…And become increasingly important in Asia
Despite the comparatively rapid growth of Asia-Pacific general insurance, the dominance of motor means that profitability pressures are growing in a number of markets. As a result, scale will become an increasingly important driver of M&A, helping firms to generate cost synergies and invest in underwriting. Disposals by international groups will continue to give local and regional general insurers the chance to build scale, demonstrated by significant interest from the US and Europe in general insurance deals in South East Asia and China, where there are several processes under way.
Better product pricing will become a significant driver of M&A
General insurers that have already achieved economies of scale are increasingly turning to smarter pricing to improve their profitability. Some industry experts believe that European insurers could slice 2–3% off their combined ratios by emulating pricing best practice from markets such as the US or Australia. Over the next few years the ability to price individuals rather than groups of customers will become an increasingly important driver of M&A.
Several routes to smarter pricing could stimulate M&A. One is to develop the dynamic pricing capabilities needed to achieve profitable growth through aggregator websites and other electronic distribution channels. Another is to make greater use of telematics to aid pricing. This is most common in motor insurance, but telematics also has potential applications in other classes of business including across a range of commercial risks. A third option is to use the increasingly vast amount of customer information available to insurers – often referred to as ‘big data’ – as the basis for analysis, identifying which customers and which risks are worth competing hard for.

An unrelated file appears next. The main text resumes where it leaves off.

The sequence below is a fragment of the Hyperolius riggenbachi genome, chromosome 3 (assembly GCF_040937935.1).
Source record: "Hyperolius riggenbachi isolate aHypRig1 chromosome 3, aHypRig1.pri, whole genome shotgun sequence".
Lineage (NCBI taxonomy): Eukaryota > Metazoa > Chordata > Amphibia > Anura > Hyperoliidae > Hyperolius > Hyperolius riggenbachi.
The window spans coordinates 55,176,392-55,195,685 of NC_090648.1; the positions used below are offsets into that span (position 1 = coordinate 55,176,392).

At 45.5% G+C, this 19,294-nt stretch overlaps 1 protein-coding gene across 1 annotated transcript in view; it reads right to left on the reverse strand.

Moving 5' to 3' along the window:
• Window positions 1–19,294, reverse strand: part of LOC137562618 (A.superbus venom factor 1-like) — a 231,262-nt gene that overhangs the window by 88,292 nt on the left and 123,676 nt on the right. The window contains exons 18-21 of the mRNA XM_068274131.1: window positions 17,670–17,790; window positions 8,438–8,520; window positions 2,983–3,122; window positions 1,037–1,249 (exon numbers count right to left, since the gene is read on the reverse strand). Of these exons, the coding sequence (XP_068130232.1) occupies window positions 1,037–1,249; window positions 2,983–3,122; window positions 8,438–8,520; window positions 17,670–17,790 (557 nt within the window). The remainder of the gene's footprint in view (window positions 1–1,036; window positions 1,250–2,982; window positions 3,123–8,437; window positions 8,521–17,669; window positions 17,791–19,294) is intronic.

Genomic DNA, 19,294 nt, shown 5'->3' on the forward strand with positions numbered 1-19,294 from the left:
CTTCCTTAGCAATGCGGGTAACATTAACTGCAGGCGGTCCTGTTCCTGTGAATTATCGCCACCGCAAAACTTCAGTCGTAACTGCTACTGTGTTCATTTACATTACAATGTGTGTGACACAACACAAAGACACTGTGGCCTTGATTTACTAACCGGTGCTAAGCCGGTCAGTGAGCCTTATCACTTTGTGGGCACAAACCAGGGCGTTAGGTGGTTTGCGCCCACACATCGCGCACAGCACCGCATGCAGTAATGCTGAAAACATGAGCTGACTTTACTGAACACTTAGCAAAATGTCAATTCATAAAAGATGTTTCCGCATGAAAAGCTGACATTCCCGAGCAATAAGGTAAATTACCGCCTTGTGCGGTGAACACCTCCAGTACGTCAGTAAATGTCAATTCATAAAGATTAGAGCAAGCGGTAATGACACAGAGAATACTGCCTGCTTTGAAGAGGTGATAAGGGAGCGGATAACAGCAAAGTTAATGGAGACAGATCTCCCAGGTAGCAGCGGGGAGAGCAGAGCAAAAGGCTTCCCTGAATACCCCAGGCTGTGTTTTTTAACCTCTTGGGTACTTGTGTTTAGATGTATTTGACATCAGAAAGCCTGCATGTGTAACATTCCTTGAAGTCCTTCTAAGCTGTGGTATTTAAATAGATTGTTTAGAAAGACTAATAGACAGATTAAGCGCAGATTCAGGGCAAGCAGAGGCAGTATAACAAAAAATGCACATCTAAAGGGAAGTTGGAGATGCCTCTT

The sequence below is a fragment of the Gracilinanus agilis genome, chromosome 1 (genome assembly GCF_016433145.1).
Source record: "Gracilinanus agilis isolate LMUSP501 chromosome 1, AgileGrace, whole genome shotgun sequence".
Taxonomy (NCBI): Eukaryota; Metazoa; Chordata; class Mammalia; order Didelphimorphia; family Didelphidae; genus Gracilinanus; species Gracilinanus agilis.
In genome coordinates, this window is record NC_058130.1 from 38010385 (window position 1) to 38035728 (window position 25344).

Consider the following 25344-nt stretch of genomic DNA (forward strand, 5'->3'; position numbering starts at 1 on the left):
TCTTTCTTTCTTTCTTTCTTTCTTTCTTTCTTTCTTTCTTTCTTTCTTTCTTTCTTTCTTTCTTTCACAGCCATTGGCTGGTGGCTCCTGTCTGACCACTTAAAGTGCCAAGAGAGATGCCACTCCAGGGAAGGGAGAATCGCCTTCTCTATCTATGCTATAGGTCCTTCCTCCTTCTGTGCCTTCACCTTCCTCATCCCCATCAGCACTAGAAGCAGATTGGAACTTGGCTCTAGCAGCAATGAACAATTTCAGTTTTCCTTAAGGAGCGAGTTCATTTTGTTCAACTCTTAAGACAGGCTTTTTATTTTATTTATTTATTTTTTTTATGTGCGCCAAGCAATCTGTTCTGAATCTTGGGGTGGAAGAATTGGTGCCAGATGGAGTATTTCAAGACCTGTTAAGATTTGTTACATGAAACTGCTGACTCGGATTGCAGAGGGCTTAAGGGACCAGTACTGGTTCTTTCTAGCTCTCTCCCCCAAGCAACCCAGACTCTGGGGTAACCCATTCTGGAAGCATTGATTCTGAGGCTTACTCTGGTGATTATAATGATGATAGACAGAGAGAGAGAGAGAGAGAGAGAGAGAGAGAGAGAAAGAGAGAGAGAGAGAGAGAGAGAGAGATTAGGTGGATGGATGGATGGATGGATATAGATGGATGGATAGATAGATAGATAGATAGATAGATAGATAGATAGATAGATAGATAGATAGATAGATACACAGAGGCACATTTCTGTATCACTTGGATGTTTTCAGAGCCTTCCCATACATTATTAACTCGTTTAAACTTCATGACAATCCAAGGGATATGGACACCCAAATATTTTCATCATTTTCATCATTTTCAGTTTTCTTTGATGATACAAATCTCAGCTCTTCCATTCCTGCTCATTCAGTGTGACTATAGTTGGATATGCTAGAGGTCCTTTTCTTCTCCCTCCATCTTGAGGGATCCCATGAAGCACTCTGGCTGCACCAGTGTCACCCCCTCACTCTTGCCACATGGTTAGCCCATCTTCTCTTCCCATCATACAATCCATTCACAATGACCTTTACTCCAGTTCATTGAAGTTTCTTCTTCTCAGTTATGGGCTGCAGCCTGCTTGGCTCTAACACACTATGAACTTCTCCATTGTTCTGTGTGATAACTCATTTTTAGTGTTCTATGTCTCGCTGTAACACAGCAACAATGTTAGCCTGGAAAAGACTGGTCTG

Many general insurers are investing internally in intelligent pricing, but there will be increasing scope for firms to accelerate their progress by acquiring further expertise and proven platforms. Deals like this have taken place before – typified by AXA’s purchase of Swiftcover – and there is clear potential for further transactions. In the longer term, M&A offers scope for insurers that have developed a competitive pricing edge to leverage those capabilities across a broader range of customers, or into entirely new markets.
Insurers with capital to spare will continue to target Asia and Latin America
General insurers that can afford to do so will continue to use M&A to acquire new customers. However, some of the insurers most in need of stronger growth are also among those limited by weak profitability or constrained by regulatory capital requirements. Many Western European insurance groups would like to increase their emerging markets’ exposure, but are currently unable to do so.